Then the armchair psychologists began appearing online, commenting on websites and on Facebook. Obviously, the shooter was mentally ill, and obviously, we need to lock up all the mentally ill so they don't hurt people (Think "Minority Report"). And the gun nuts came out in force, bellowing that the answer to this is more guns. I don't even know how a person can come to that finding. On the opposite side of the coin, people were screaming we need to ban guns completely.

What no one, and I mean no one wants to do is actually look at the facts that we know. Which to none The shooter's aunt told numerous media outlets that the mother was a survivalist, stockpiling weapons. Is that true? I don't know, do you? Yes, the mother owned guns. Fact. Yes, she pulled her son out of school after 10th grade. Fact. Why? I don't know, do you? The brother (who was labeled as the shooter mistakenly by the media) told police his brother had Asberger's and was mentally unstable. Is that true? I don't know, do you? I will concede that something had to be terribly wrong inside the shooter's head for him to do what he did, but since he took his own life, a PET scan isn't really possible at this point.

We need answers, and if we don't get them, what I am discovering during this nightmare is that some of us just make them up. Go right ahead. Label all mentally ill people as dangerous, bombs just ticking away, waiting to explode. Call all gun owners violent monsters, trigger happy assholes who are one bad employment review away from shooting up a building. Do what the media did-keep getting it wrong.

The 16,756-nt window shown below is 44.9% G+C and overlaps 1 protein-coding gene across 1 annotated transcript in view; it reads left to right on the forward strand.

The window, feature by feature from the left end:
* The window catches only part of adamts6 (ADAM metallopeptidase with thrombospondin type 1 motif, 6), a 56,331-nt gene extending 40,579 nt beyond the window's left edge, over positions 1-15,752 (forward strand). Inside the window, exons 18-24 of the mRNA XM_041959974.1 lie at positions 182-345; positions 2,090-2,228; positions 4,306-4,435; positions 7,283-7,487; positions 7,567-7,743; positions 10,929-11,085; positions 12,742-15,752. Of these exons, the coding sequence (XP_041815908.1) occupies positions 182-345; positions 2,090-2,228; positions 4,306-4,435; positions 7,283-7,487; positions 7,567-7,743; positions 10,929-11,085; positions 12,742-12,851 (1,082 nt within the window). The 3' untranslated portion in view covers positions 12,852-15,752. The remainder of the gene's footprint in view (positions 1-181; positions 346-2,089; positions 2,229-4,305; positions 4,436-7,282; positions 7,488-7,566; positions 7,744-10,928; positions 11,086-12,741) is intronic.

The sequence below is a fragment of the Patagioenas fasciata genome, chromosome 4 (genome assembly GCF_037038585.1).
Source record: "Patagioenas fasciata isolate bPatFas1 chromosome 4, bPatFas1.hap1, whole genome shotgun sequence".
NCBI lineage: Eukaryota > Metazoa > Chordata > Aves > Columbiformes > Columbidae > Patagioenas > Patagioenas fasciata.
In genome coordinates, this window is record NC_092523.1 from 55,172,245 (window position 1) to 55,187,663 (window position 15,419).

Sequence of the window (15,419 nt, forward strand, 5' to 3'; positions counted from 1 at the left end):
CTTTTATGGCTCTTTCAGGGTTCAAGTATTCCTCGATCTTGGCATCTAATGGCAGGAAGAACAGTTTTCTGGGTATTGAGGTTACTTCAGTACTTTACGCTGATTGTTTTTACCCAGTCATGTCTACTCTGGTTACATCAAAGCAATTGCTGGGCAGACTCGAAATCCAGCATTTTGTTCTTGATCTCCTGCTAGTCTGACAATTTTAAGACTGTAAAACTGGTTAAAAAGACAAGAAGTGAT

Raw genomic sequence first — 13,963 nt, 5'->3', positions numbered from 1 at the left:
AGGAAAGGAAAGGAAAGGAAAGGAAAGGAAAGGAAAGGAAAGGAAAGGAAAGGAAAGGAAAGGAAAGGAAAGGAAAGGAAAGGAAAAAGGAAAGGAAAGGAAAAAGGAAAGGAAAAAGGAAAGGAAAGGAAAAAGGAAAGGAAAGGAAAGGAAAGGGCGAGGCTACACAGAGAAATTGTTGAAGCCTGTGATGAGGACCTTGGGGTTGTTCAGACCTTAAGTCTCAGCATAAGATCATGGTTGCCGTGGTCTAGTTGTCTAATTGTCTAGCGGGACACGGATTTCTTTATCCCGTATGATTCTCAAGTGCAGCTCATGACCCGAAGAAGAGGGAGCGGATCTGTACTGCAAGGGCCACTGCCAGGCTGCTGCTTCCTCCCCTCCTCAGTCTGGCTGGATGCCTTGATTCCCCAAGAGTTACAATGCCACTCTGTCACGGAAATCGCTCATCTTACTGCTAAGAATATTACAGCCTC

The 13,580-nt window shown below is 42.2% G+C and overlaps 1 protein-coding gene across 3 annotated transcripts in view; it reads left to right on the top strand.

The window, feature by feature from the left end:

We need better gun laws in this country. Fact. We need better resources for the mentally ill in this country. Fact. We need to stop being so afraid of everything and everyone. Fact. We need a government that doesn't amass weapons or sell biological weapons to madmen or blow the shit out of children, thus confusing society with a very mixed message. Fact. We need a mainstream media that cares more about truth than about hits, shares, likes and advertising money. Fact. 

We must have a very uncomfortable conversation about why Canada has a lot of guns, too, not as many as America, but they have less people and guess what? Based on 2006 crime figures, Toronto's murder rate was 1.8 per 100,000 people, Edmonton's was 3.7. According to an article at, those figures remain stable. But in a 2011 article in The Guardian, Simon Rogers writes that in 2010, there were 12,664 murders in America. Of those, 8,583 were caused by firearms. 

That's the conversation we need to have. Other countries have guns. Other countries have mentally ill. But it's always America that winds up in the headlines.

Saturday, December 15, 2012

The List

Charlotte Bacon, 6
Daniel Barden, 7
Rachel Davino, 29
Olivia Engel, 6
Josephine Gay, 7
Ana Marquez-Greene, 6
Dylan Hockley, 6
Dawn Hocksprung, 47
Madeline Hsu, 6
Catherine Hubbard, 6
Chase Kowalski, 7
Jesse Lewis, 6
James Mattioli, 6
Grace McDonnell, 7
Anne Marie Murphy, 52
Emilie Parker, 6
Jack Pinto, 6
Noah Pozner, 6
Caroline Previdi, 6
Jessica Rekos, 6
Avielle Richman, 6
Lauren Russeau, 30
Mary Sherlach, 56
Victoria Soto, 27
Benjamin Wheeler, 6
Allison Wyatt, 6
From ABC

Friday, December 14, 2012

An Empty Hand

Image from Shutterstock

I pulled our son's last two Christmas presents from under the bed, planning to wrap them this afternoon. I had the tape and the paper and the ribbon, and as I began to measure with my eye, I slid onto the floor, tears streaming down my face. A fuzzy movie entered my head.

A mother drops her son off at school this morning. It's a beautiful day, and she kisses him on the cheek as he clambers out of the car, anxious to see his friends. He turns and waves, face lit up with a wonderful smile and she waves back, already thinking about her morning tasks. She drives home to wrap his Christmas presents.

Sipping from a mug of coffee, she begins the search for tape, scissors, ribbon in red and green and wrapping paper that doesn't have a crease down the middle. Finding her supplies, she heads out to the dining room to begin the wrapping of the gifts. She hums carols, maybe Jingle Bells or White Christmas. She struggles to tie ribbon, grinning at her lack of extra thumbs. The phone rings.